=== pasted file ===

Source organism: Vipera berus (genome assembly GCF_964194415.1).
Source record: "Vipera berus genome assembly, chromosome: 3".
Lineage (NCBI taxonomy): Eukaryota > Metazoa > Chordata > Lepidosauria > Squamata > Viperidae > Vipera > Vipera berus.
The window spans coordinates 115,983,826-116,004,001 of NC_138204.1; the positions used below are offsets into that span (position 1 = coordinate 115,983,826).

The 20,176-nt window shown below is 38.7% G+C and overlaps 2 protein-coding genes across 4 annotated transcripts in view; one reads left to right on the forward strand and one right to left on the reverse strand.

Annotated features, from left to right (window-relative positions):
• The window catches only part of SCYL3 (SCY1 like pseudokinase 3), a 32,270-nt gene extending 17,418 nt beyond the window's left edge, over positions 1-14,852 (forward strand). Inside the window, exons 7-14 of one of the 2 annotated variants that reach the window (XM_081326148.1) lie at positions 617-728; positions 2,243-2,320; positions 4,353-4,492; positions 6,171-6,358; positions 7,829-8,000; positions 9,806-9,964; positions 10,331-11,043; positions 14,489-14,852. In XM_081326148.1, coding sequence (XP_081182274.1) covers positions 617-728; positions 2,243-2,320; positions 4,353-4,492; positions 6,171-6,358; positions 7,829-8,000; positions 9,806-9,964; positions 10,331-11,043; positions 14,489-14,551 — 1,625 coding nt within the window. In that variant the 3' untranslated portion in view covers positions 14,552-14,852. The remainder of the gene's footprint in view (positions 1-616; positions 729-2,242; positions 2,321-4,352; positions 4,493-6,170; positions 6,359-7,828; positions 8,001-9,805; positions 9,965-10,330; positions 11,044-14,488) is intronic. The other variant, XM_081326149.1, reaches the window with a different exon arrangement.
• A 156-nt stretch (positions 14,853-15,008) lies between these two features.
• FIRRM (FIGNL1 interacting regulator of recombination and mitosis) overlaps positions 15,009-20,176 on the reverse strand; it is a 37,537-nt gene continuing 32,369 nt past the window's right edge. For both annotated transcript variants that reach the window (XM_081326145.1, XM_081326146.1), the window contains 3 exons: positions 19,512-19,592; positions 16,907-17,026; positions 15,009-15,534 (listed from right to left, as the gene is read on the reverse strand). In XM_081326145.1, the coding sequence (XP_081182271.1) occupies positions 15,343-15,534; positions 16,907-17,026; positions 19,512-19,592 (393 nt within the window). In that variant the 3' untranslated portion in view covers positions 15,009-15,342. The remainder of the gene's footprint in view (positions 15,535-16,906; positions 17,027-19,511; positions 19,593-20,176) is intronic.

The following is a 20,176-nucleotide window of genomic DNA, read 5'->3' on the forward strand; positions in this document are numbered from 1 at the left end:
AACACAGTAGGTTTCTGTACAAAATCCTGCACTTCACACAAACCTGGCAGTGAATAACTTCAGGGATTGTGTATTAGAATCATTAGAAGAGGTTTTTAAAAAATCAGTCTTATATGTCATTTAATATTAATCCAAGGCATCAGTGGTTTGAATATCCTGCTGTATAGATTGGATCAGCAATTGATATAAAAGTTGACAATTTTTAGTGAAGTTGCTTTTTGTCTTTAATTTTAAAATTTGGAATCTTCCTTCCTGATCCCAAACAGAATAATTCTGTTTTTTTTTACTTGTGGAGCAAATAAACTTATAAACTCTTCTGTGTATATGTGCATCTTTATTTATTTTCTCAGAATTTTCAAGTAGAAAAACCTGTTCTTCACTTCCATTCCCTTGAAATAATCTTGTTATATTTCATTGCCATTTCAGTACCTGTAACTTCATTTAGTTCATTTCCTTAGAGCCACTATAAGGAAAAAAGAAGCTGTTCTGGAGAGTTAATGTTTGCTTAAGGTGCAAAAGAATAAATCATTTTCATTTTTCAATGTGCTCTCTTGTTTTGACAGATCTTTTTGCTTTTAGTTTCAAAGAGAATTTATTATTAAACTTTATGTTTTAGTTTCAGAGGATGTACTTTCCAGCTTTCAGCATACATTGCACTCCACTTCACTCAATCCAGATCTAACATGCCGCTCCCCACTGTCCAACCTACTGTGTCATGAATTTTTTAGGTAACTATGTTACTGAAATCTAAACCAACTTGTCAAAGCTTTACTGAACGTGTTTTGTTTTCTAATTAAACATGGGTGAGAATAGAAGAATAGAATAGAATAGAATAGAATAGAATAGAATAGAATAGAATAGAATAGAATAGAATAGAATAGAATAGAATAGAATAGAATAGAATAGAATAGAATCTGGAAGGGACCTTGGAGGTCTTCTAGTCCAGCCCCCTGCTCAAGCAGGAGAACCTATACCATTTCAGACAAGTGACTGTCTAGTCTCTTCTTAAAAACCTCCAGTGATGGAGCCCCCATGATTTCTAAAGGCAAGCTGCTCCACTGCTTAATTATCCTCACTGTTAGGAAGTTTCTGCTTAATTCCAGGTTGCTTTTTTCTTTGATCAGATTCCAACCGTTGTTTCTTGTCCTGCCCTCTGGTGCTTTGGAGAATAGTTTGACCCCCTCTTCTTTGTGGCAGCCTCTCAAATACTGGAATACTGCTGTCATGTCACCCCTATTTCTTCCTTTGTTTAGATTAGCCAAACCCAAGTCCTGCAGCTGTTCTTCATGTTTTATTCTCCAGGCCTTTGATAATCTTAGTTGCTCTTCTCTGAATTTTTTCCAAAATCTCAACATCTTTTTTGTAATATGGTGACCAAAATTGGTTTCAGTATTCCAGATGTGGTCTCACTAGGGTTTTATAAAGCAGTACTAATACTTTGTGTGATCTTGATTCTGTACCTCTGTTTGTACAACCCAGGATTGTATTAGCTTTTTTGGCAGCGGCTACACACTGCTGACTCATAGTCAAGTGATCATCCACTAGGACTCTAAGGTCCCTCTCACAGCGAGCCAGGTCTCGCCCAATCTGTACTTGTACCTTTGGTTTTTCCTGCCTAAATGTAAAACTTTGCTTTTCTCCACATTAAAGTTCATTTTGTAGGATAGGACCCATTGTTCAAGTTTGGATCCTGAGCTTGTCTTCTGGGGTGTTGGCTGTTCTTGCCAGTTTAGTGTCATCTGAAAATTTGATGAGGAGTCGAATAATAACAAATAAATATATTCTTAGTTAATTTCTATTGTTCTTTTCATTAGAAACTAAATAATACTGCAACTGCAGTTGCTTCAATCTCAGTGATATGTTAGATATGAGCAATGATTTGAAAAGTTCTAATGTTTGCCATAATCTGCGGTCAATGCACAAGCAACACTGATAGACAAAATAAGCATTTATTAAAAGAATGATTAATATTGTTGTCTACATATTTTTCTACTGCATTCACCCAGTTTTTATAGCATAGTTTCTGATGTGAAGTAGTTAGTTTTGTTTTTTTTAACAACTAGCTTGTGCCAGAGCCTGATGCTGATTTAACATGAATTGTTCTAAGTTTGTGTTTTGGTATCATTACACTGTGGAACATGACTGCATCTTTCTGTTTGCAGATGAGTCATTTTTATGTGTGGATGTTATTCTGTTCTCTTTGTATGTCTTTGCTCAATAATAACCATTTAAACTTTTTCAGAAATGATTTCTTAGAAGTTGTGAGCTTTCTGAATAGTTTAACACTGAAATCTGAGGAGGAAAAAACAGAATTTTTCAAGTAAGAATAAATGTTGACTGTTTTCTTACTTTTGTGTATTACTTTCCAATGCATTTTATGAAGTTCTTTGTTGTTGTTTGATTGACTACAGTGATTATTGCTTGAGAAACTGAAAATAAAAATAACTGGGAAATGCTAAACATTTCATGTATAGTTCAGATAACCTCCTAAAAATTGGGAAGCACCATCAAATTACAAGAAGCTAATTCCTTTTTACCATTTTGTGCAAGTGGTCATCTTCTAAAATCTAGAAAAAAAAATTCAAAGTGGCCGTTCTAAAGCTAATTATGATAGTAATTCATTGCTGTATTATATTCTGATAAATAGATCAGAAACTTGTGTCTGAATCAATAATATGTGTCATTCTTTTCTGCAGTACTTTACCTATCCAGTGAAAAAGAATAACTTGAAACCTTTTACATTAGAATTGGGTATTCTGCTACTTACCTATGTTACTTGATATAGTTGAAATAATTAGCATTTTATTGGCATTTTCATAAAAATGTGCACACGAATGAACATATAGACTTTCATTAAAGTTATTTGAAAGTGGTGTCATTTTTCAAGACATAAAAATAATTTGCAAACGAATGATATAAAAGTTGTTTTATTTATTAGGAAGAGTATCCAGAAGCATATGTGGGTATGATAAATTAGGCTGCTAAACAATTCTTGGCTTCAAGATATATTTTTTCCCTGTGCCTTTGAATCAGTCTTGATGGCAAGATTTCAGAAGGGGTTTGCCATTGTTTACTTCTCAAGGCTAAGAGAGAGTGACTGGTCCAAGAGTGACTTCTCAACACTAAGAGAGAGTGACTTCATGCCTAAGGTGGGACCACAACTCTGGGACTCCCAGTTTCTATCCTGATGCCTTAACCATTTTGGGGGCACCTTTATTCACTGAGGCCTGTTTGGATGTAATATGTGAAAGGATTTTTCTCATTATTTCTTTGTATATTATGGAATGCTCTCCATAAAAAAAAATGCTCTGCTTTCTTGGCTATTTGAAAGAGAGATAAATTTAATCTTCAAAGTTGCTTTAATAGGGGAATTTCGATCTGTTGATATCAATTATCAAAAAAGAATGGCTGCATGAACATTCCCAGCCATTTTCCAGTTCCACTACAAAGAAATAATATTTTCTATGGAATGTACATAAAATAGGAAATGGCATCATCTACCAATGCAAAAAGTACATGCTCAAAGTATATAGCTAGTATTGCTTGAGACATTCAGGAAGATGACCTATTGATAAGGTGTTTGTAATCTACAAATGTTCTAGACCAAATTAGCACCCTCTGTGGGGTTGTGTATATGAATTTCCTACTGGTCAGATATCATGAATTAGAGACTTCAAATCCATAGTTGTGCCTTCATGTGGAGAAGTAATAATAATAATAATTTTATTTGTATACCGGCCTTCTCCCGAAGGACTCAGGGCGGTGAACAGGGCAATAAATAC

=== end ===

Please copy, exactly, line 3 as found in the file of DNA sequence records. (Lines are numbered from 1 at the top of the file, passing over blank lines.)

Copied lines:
Lineage (NCBI taxonomy): Eukaryota > Metazoa > Chordata > Lepidosauria > Squamata > Viperidae > Vipera > Vipera berus.